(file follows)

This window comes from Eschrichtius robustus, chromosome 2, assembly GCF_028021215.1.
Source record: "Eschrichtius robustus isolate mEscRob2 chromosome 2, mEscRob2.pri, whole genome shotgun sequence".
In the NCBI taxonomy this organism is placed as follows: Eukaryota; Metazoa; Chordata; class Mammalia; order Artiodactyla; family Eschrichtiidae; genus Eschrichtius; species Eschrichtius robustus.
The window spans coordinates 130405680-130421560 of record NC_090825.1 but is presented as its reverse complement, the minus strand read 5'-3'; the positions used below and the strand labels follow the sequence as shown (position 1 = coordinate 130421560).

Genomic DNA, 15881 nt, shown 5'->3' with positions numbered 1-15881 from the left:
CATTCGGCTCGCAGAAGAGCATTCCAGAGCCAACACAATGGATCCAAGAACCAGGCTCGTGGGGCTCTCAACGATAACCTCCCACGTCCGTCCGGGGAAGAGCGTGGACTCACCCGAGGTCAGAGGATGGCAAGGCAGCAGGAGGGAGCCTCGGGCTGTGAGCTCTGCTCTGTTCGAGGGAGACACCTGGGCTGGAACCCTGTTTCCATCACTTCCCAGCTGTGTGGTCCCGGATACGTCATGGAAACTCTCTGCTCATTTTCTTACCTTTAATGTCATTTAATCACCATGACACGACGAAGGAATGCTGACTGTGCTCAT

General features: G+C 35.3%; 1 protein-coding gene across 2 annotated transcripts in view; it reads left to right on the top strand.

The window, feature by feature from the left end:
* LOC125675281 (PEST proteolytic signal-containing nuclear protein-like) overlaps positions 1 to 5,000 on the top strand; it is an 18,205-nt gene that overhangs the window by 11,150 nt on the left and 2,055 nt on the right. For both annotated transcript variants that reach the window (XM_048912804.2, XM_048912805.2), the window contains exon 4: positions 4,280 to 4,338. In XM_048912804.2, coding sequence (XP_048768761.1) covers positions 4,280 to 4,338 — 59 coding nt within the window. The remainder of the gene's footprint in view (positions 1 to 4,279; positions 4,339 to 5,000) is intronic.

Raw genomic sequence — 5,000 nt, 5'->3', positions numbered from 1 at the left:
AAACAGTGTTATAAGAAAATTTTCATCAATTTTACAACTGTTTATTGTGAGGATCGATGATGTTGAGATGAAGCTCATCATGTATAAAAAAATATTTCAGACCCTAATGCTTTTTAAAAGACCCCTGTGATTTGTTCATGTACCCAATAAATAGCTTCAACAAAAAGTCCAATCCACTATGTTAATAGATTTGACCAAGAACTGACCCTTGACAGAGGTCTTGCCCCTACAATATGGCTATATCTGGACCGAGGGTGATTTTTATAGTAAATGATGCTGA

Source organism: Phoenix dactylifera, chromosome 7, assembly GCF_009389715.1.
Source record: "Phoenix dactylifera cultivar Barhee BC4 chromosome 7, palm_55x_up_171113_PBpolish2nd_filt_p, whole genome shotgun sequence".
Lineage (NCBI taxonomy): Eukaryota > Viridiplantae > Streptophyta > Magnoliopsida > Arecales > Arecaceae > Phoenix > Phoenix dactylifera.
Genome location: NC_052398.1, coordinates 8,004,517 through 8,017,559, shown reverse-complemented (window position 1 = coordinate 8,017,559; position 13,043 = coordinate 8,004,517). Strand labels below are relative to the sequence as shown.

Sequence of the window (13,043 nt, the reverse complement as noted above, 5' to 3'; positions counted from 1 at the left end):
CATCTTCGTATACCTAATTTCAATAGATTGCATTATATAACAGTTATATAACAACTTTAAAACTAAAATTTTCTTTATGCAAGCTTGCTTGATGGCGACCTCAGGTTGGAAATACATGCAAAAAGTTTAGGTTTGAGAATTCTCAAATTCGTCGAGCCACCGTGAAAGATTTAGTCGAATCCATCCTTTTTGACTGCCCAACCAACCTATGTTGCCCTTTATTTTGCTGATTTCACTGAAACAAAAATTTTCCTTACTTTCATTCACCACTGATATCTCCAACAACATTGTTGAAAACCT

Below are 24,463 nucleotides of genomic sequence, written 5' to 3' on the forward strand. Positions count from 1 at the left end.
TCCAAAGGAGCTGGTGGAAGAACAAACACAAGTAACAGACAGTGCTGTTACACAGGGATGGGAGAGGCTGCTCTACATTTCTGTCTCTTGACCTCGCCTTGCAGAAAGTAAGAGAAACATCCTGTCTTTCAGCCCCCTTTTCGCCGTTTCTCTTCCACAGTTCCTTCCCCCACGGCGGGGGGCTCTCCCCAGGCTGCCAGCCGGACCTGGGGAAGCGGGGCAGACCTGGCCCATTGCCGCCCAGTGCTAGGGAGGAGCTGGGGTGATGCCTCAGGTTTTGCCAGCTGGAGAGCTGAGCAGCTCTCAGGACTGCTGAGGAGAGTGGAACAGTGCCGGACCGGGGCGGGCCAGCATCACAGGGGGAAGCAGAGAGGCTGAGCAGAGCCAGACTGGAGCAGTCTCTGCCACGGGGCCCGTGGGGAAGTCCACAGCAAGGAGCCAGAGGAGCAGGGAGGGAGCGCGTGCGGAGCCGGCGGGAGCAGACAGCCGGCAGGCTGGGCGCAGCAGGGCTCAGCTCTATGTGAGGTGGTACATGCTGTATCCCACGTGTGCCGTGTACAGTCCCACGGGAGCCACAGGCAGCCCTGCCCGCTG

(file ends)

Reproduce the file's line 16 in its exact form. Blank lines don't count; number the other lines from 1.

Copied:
Sequence of the window (13,043 nt, the reverse complement as noted above, 5' to 3'; positions counted from 1 at the left end):